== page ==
Who’s buying Ruger AR rifles?

Side view of the economical Ruger SR-556E rifle. (Photo: Andy C/Guns.com)

A side view of the economical Ruger SR-556E rifle that’s available in Canada. (Photo: Andy C/Guns.com)

With the election, recent stories of civil unrest, hunting season and the upcoming holidays, analysts wanted to know more about how well Sturm, Ruger & Company’s AR rifles are selling.

The Connecticut gun maker reported last week big profits for its third quarter and a more than $100 million boost in sales for the year. The company credited new guns, including the Ruger AR-556 rifle, for 32 percent of sales in the past nine months. But Ruger’s last quarter for the fiscal year — which this year will inherently be impacted by politics — typically includes the biggest sales as it covers deer season, Christmas and bleeds in and out of trade show season.

But, likely due to warm temperatures, “hunting season this year was a little softer than most people anticipated it might be,” said Christopher Killoy, Ruger’s soon-to-be chief executive officer. While that affected the sale of bolt-action rifles, the sale of AR rifles, as well as self-defense pistols, helped balance the quarter, he added.

“A lot of consumers are spending their discretionary income dollars on concealed carry products and modern sporting rifles,” Killoy said, adding that some versions of Ruger’s AR rifles are calibrated for deer hunting cartridges, such as .450 Bushmaster. He added, “We’re definitely seeing more hunters go with the modern sporting rifle category products.”

Despite making statements about the presidential election and the company’s dedication to candidates who preserve the Second Amendment during a conference call in August, Ruger’s senior managers declined to project how the election would affect sales. Yet, they provided color on the possibility of legal challenges to AR bans, such as actions taken by Massachusetts’ attorney general who decided over the summer to double down on enforcement efforts for the state’s assault weapons ban.

“Our trade association, the National Shooting Sports Foundation, is active in putting some litigation together with some Massachusetts retailers and we rely heavily in the NSSF to help us navigate some of those waters,” Killoy said.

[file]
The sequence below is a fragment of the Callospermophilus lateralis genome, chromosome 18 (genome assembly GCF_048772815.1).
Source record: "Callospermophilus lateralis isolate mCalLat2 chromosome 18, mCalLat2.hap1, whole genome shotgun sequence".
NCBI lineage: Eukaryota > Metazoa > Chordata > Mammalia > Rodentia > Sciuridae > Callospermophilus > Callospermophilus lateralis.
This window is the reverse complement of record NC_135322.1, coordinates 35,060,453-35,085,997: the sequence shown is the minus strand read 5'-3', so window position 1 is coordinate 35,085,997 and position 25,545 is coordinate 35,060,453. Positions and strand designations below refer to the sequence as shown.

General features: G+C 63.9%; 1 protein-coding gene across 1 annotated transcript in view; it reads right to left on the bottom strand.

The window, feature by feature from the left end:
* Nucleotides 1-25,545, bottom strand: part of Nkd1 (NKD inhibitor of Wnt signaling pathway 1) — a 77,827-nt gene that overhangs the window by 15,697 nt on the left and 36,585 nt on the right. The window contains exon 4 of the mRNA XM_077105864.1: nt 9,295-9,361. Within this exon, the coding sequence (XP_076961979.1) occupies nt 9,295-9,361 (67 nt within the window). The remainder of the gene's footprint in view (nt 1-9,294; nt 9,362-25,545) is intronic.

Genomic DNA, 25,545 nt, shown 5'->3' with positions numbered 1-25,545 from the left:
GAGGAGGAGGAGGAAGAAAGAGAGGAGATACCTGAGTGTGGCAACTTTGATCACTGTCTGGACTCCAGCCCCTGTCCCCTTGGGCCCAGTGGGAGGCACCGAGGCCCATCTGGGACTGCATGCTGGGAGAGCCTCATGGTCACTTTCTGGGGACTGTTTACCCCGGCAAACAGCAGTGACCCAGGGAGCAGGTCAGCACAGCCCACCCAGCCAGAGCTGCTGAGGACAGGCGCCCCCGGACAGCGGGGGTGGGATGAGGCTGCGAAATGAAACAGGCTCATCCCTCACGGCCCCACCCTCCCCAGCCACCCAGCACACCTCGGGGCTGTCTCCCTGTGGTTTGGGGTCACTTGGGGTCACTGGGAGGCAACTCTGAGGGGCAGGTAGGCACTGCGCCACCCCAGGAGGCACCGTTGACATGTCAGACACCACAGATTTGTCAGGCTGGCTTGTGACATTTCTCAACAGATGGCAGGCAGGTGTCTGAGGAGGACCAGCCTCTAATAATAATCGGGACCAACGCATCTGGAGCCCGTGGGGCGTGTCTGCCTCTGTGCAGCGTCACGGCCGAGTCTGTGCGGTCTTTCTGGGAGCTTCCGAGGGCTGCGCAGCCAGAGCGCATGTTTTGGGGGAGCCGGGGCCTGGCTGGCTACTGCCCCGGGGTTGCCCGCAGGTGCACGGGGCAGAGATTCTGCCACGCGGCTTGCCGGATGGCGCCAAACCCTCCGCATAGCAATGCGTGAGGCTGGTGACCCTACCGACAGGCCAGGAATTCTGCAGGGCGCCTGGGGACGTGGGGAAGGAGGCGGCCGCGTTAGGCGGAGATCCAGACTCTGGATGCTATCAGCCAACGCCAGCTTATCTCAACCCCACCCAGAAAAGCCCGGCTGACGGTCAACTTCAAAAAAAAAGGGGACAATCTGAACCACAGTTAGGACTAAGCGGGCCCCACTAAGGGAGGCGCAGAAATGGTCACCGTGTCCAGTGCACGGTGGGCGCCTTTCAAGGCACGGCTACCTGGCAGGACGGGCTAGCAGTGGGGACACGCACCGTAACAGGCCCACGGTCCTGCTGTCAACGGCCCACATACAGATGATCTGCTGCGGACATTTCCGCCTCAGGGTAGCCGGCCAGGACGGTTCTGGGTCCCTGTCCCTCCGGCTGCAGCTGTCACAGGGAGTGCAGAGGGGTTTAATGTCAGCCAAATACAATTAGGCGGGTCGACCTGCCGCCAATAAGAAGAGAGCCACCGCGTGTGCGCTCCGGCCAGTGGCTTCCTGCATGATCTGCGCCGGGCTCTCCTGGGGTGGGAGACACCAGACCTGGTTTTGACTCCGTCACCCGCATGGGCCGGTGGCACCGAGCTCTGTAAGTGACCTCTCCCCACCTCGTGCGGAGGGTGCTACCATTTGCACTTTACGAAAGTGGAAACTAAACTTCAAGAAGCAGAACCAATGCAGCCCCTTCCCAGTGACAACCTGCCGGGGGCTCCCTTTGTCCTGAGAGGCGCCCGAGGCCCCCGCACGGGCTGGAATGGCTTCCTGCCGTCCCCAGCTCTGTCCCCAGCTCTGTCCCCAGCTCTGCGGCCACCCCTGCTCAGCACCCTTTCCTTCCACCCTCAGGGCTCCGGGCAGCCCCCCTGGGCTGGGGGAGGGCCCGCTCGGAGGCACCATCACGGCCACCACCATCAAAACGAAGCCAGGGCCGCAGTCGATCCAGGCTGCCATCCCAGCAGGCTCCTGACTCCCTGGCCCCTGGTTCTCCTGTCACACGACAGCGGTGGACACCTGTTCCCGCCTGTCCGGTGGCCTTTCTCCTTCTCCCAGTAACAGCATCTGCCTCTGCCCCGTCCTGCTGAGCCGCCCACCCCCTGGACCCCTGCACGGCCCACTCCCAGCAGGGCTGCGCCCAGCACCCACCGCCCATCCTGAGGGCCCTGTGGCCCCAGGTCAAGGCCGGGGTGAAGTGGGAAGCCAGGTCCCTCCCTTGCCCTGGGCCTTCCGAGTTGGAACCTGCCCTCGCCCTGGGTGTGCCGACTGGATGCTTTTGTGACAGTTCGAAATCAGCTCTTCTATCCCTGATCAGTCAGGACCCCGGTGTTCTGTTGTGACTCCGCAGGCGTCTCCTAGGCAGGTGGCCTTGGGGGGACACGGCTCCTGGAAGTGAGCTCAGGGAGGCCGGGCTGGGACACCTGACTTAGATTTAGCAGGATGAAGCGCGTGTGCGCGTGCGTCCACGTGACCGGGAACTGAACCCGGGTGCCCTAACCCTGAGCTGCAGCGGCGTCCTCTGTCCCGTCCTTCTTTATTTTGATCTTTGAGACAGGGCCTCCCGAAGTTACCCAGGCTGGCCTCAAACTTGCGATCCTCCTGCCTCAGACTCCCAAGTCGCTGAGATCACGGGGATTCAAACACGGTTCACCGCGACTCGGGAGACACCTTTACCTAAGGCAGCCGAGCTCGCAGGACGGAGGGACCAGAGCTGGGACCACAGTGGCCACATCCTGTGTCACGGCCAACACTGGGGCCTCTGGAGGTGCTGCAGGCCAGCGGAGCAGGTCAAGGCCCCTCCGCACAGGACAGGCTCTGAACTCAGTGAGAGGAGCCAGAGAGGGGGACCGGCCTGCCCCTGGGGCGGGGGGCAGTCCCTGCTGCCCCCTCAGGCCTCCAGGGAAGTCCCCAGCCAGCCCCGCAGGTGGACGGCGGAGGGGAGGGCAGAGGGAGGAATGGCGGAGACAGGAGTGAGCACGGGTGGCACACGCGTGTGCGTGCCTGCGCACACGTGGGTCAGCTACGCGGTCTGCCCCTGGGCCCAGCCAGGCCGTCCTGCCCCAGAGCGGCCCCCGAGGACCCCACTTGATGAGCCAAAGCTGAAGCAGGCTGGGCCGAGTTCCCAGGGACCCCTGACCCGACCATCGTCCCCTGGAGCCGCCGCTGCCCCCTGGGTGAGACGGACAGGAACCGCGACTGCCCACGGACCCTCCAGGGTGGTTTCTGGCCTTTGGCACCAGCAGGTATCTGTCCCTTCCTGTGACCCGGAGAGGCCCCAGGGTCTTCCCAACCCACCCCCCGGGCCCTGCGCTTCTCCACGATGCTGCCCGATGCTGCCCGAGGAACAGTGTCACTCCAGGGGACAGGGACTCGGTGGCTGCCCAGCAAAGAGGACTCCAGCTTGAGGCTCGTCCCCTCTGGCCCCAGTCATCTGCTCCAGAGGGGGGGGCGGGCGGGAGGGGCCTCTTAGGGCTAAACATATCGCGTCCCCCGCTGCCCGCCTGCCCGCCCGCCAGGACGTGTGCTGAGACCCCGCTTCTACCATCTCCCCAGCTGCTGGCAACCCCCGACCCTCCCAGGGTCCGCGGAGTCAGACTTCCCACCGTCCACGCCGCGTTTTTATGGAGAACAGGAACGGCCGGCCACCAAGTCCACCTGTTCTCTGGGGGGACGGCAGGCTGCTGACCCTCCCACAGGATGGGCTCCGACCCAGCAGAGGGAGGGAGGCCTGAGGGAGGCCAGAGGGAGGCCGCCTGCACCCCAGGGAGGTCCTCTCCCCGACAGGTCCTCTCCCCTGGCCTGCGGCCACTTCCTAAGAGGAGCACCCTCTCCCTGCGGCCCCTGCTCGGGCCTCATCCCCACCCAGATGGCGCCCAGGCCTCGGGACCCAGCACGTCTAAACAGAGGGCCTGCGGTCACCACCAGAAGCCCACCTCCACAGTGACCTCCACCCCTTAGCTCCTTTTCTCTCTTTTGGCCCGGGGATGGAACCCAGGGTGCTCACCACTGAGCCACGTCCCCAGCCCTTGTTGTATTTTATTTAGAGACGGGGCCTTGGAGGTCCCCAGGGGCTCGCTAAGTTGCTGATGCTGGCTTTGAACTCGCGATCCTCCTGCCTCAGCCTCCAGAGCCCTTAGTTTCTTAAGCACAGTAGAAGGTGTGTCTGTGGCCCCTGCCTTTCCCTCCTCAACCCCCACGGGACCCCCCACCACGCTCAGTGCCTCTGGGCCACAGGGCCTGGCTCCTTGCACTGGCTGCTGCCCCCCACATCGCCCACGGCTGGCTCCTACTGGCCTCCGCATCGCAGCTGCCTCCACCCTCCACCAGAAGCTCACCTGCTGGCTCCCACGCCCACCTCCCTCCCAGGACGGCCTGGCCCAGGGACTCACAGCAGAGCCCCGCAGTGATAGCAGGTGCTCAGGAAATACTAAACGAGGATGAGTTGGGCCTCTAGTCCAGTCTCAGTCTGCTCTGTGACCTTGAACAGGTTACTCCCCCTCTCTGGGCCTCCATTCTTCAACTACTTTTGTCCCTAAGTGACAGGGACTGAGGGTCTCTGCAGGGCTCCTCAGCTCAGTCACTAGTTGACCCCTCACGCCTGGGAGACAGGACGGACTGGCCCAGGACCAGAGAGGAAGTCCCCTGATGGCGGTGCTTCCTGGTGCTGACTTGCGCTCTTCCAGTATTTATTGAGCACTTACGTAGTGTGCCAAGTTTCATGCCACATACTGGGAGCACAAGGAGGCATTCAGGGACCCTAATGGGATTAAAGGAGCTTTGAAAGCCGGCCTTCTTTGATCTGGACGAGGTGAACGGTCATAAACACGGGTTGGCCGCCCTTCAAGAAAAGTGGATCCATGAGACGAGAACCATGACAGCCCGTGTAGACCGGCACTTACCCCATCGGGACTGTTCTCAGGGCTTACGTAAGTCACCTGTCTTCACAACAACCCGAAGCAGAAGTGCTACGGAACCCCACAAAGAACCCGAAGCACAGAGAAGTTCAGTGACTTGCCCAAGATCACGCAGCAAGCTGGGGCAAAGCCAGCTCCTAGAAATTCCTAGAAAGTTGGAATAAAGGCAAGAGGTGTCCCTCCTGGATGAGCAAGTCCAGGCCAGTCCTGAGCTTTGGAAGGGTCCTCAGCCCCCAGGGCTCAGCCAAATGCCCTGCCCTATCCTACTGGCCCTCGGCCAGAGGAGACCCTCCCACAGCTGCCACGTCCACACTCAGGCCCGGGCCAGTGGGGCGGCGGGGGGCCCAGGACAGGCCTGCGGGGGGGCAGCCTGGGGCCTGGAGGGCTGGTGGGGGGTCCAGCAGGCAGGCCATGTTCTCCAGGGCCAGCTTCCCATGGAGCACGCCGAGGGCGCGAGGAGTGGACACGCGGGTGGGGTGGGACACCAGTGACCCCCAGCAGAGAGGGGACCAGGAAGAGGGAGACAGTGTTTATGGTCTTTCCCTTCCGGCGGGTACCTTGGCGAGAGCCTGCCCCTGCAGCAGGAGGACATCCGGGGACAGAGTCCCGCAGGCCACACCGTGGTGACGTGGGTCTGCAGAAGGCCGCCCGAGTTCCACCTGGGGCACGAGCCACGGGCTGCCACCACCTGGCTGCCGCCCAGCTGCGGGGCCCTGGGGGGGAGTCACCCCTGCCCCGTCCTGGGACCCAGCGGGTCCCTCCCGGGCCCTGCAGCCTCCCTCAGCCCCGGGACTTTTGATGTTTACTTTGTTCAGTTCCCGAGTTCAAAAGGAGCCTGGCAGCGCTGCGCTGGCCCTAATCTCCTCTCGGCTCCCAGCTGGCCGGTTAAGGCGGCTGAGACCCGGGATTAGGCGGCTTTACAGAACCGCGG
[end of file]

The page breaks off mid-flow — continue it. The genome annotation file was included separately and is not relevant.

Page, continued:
In response to questions about politics influencing the sale of AR rifles, Ruger’s current CEO, Mike Fifer, stated what’s become obvious to industry insiders. “If you go back and look at historical numbers in the industry, you’ll find that those products that are most at risk from political fix are the ones that have the greatest volatility when the volume level of the politics increases, their sales skyrocket. And when it tapers off, those sales plummet,” Fifer said, adding “So, knowing that, you can make your own predictions.”

Although the company does not separate sales figures into consumer categories, Killoy gave insight into discussions Ruger has been having regarding likely contractual sales.

“We have some – we have done some law enforcement sales on the AR-556 because it hits a very attractive price point as great quality product,” he said. “But we’re also seeing interest on the precision rifle, the Ruger precision rifle as we’ve got (test and evaluation) samples out with several law enforcement agency and that seems to really have resonated with the LE community as well as our consumers.”

As for possible military sales: “Not that we’ve seen on the official side, we’ve had inquiries from quite a few folks in the special ops community that have bought them personally and take an interest in the gun. So, we know we’re making some inroads – surprisingly long-term inroads there as well,” Killoy said.

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